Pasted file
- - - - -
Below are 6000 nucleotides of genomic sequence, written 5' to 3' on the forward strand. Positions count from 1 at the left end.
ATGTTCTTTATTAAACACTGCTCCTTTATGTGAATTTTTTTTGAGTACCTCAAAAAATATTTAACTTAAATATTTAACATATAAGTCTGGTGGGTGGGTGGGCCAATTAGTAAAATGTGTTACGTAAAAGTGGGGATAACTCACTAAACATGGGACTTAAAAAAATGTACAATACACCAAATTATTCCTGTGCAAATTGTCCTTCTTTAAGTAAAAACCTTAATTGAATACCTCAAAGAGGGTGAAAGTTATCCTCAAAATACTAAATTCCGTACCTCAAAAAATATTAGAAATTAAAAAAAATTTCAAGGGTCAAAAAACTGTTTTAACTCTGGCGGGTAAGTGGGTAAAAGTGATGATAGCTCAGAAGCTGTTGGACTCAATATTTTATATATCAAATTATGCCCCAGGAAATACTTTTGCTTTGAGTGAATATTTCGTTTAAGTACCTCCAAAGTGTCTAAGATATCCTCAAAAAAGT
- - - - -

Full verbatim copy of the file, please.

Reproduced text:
Below are 6000 nucleotides of genomic sequence, written 5' to 3' on the forward strand. Positions count from 1 at the left end.
ATGTTCTTTATTAAACACTGCTCCTTTATGTGAATTTTTTTTGAGTACCTCAAAAAATATTTAACTTAAATATTTAACATATAAGTCTGGTGGGTGGGTGGGCCAATTAGTAAAATGTGTTACGTAAAAGTGGGGATAACTCACTAAACATGGGACTTAAAAAAATGTACAATACACCAAATTATTCCTGTGCAAATTGTCCTTCTTTAAGTAAAAACCTTAATTGAATACCTCAAAGAGGGTGAAAGTTATCCTCAAAATACTAAATTCCGTACCTCAAAAAATATTAGAAATTAAAAAAAATTTCAAGGGTCAAAAAACTGTTTTAACTCTGGCGGGTAAGTGGGTAAAAGTGATGATAGCTCAGAAGCTGTTGGACTCAATATTTTATATATCAAATTATGCCCCAGGAAATACTTTTGCTTTGAGTGAATATTTCGTTTAAGTACCTCCAAAGTGTCTAAGATATCCTCAAAAAAGT